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March 31, 2023

Trans Day of Visibility – Resources

Trans Day of Visibility Resources

Why is it important to celebrate International Trans Day of Visibility? Because not only are trans people one of the most discriminated minority groups across the globe right now, but also because the intersection between being trans, disabled, and facing barriers at work is an often overlooked aspect of the lives of trans people. 55% of trans people polled in Ontario alone reported themselves as having a disability, and that’s just in Ontario! What that percentage is in other provinces is still unclear.

It’s important that on this day we acknowledge the gap in support and care that trans people with disabilities face in their employment and career journeys. Helping close these gaps has the potential to radically change how trans peoples with disabilities can enter the workplace safely, happily, and without fear of discrimination.

Understanding Basic terms:

  1. Transgender – a person who does not identify with the gender they were assigned at birth.
  1. Non-Binary – a person whose identity is outside the binary (“there can only be men and woman”) spectrum.
  1. Cisgender – a person happy with the gender they were assigned to at birth and feel no need to change it.
  1. Microaggression(s) – an often unintentional, or subtle, form of discrimination marginalized peoples face that is often overlooked by society. An example could be misgendering someone. The severity of compounding microaggressions on the mental health of minority groups can be devastating.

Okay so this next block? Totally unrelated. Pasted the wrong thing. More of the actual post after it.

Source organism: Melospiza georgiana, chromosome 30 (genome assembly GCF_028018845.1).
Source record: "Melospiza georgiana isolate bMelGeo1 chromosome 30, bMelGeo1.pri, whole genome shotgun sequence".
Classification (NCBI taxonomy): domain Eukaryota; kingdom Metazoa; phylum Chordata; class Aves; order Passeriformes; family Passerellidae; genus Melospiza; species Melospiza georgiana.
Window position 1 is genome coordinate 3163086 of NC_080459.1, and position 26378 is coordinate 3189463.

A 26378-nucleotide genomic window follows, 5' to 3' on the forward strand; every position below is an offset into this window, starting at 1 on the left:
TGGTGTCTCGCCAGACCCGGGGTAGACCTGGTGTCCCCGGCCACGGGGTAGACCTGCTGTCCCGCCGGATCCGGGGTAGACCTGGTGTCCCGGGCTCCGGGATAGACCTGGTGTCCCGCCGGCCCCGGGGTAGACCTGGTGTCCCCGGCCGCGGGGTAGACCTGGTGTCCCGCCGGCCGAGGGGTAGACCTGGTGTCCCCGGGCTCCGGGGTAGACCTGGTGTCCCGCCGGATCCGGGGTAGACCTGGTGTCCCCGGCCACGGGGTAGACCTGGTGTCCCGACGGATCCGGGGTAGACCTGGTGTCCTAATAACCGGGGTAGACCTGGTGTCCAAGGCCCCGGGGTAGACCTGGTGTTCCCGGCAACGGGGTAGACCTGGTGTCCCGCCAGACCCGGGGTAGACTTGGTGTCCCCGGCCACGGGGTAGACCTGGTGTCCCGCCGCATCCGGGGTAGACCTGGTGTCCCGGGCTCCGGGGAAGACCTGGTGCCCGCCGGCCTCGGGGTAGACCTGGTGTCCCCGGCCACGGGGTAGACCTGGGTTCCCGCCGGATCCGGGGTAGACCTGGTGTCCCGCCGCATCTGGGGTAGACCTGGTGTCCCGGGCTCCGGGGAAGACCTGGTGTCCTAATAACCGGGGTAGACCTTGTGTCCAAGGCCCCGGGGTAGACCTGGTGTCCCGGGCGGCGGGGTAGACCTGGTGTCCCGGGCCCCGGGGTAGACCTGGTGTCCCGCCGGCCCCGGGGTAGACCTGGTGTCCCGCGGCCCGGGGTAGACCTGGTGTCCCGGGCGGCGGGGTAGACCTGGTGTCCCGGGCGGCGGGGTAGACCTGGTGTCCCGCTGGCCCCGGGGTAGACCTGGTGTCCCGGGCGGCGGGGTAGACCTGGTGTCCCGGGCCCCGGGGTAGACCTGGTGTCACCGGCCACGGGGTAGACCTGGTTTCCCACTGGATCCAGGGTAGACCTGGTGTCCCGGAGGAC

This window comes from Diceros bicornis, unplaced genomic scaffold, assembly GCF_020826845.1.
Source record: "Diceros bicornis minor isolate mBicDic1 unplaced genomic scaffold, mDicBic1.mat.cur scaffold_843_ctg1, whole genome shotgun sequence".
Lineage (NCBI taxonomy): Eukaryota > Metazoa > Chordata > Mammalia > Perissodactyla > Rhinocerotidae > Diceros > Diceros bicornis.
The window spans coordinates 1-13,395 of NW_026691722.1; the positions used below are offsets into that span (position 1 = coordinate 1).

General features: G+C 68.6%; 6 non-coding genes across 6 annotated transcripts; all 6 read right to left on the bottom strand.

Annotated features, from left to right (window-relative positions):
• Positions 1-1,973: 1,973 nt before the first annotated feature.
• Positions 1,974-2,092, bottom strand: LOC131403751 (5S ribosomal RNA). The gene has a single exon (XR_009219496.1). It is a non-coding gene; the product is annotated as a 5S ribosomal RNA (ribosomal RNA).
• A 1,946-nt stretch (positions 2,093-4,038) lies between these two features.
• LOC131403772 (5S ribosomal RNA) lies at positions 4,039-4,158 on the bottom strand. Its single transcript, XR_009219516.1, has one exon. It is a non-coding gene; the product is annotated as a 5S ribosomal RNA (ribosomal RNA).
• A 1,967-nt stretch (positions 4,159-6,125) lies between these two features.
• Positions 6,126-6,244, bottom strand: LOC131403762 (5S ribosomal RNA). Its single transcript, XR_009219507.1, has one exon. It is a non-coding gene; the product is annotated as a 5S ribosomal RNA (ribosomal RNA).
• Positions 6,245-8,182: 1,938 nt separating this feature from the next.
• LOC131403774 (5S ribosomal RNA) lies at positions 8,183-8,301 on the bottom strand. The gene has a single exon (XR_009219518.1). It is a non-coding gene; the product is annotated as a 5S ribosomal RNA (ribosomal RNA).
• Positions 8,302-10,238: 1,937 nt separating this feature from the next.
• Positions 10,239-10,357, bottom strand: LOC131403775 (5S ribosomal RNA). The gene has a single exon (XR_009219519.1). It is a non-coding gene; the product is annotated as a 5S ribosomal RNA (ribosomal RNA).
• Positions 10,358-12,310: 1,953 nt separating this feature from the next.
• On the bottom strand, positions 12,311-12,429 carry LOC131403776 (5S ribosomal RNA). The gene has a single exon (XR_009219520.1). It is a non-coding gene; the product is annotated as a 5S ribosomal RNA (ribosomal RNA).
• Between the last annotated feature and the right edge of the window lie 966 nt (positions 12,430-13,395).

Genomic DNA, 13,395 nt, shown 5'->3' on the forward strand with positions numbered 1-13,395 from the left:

What trans is NOT: A sexual orientation, a fetish, or a mental illness.

Some statistics:

  1. “….quantitative studies in Canada and the US conclude that a significant percentage of the trans population is disabled: 55% of the trans population of Ontario…”. Digging beneath the Surface: When Disability Meets Gender Identity from the University of Waterloo.
  1. “Of the nearly 30.5 million people in Canada aged 15 and older living in a private household in May 2021, 100,815 were transgender (59,460) or non-binary (41,355), accounting for 0.33% of the population in this age group.” Statistics Canada.
  1. Racialized (BPOC) transgender and Non-Binary persons reported that “72% had experienced verbal harassment in the past 5 years. 45% had ever been harassed at work or school. 73% worried about being stopped or harassed by police or security because of who they are.” TransPulse Canada.
  1. ”Transgender Canadians were also more likely to report their mental health as poor or fair than their cisgender counterparts, and also more likely to have seriously contemplated suicide in their lifetimes. They were also more likely than cisgender Canadians to have been diagnosed with a mood or anxiety disorder. A recent crowdsource survey found that gender-diverse participants (that is, participants who did not report their gender as exclusively female or male) were almost 3 times more likely than male participants to report that they had experienced discrimination during the pandemic.” Statistics Canada.
  1. 1 in 3 trans youth tried to commit suicide in 2015 alone. Trans people are also as a whole twice as likely to contemplate suicide over the rest of the LGB+ community. From the Mental Health Commission of Canada.

Nation-wide Resources:

  1. TransPulse Canada
  2. Trans-Can
  3. Canadian Aids Society list of both national and provincial level support groups for trans people.
  4. Pflag Canada
  5. Trans Lifeline
  6. Transgender Map for Canada. Provides general information as well as resources for each province.

Hotlines:

  1. Trans Lifeline - (877) 330-6366
  2. Talk Suicide – 1 (833) 456-4566 (call) or text 45645
  3. A list of Canada Wide hotlines available by province

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